Coast to Coast for the FFB: THE ONLINE JOURNAL

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Check back here daily to read about our progress in our cross-country bicycle tour to benefit the FFB.
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Sunday, July 31, 2005

Day 78: Cambridge, ID to Richland, OR (72 miles, 3802 total)

Oregon, ahoy! Well, we are in our tenth and final state. Unfortunatley, our entrance to Oregon was a bit uneventful as there we no signs marking the border at all. Apparently a wind storm last summer blew down the state line signs and both Idaho and Oregon are yet to replace them. So, instead of our usual photos in front of the official "Welcome to" sign, we just made our own sign and took a few photos.

This morning we woke up at about 6AM and found ash on our tent. We are not sure where, but not too far away a fire was burning. We knew we had a big day of climbing in the heat ahead of us, so we packed up quickly and headed over to a cafe for some breakfast.

Out of Cambridge, we almost immediately began climbing to our first pass. It was 17 miles to the 4,131 foot unnamed pass. We were surprised to discover how quickly we arrived at the top. The slope was very gradual and we were very fine with that.

After the first pass we earned a fun, speedy downhill for about seven miles. Traffic was extremely light (actually it was all day) so we took the liberty of taking over the entire lane. After several miles at speeds around 30 mph, we arrived at a small market/cafe and stopped in for a cold drink; the heat had become prominant rather early.

After a cold Gatorade, we headed down the hill to Brownlee Reservoir. The wind was dead, and the reservoir had a glassy surface. If it were not for the green algae colored water, I'd say it offered perfect waterskiing conditions. For a Saturday, the place was amazingly deserted, although it was pretty hot out. The reservoir is surrounded by tall, brown, treeless mountains with several steep drops directly into the water. We rode along a fun road along side the reservoir before arriving at the Brownlee Dam and quickly droped down to the Snake River.

Another big recreational area, the Snake River also seemed pretty crowd-free for a Saturday. We crossed the bridge over the river and we were offically in Oregon, although you wouldn't know that since the signs were missing.

As we rode along the Snake River, the heat really started to come on strong. The wind was dead, which meant no headwind, but it also meant that it felt really hot. Sweat poured off my body as we pedalled the 11 miles to the Oxbow Dam in the sun. I was amazed to see the amount of roadside blackberries ripe for the snacking. It must have been every mile that I smelled sweet berries coming from a huge patch. As usual, most of the sweetest looking berries were out of reach and protected by thorny branches.

Just past the dam, we officially crossed into the Pacific Time Zone and changed our watches back an hour. Needing a break from the harsh sun, we slipped into the Hell's Canyon Cafe a few miles from the dam.

When we left the cafe, the sun and heat seemed ten times more extreme than when we went in. Knowing these bikes were not going to pedal themselves, we got on and endured it. A few miles later, we passed the entrance for Hell's Caynon. No doubt, the place got it's name from the brutal heat.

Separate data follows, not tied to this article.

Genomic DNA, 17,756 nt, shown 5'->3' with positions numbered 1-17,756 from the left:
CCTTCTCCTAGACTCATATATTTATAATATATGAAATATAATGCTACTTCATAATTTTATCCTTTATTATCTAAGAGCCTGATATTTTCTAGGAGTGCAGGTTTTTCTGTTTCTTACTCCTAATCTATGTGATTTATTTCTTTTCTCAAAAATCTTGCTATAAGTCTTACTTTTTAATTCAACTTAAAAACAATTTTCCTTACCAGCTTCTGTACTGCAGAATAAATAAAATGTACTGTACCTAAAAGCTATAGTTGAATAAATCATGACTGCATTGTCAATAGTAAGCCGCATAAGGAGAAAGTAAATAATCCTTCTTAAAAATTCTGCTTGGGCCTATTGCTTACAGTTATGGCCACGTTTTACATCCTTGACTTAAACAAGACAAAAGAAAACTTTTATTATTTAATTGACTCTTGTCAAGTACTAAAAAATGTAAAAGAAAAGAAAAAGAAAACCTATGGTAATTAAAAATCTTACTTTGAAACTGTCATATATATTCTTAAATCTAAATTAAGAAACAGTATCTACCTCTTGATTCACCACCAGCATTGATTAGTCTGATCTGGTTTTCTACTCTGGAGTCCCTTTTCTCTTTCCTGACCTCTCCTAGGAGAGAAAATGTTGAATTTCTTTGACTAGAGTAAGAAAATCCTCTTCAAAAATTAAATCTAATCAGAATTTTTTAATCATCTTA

Ten miles and a bucket a sweat later, we arrived in the town of Halfway which is actually now called Apparently, some dot-comers got the idea to raise public awarness about their company by getting Halfway to change it's name. The good news is that the town got a lot of money for it, but now they are lumped in with other gimicky towns like Truth or Consequences.

After Halfway, we had another 12 miles to Richland, but our second pass of the day stood in our way. We lubed up with sunscreen and charged on in the sun. The climb to 3,653 feet was again gradual and again came quickly, but it was not without a lot of sweat. I had drops of sweat falling off of my handlebars, and the sunscreen seemed to run from my pores. I was a mess when I reached the top.

AK arrived at the top shortly after I did and we bombed down the backside at speeds around 40mph. It was fun, fast, and the curves were a blast. At one point, I almost plowed over a quail in the road that was checking out one of his fallen comerades (no doubt the result of a battle with a speedy driver).

We arrived into town from the hill at 30mph, and I declared there is no better way to arrive in a town for the night than to coast in after a zip down a mountain.

We have setup camp at the local RV park and we were both happy to get a shower. Tomorrow should be a short mileage day into Baker City to meet up with our first guest of the trip, Rebus Bonning! He spent almost all day today riding the Greyhound, so I am sure he is ready to ride. We just hope his legs, lungs and bum are ready as well!


Saturday, July 30, 2005

Day 77: Riggins, ID to Cambridge, ID (84 miles, 3730 total)

Churning up the miles! We forgot to mention in yesterday's journal entry that we have now caught up on all the days in the guidebook (remember we were behind by 5 before) and are currently a few miles ahead. This was the plan as we want to be able to slow down some once we get to Oregon and Rebus joins us for the last week. Though I already said it a few days ago, I think (hope) we are now done with our over 80 mile days.

Our sleep last night was fantastic! We're so sold on sleeping without the rainfly in this dry climate that we're going for it again tonight. We awoke at the leisurely hour of 6AM and packed up. Not too many days left of this nomadic lifestyle!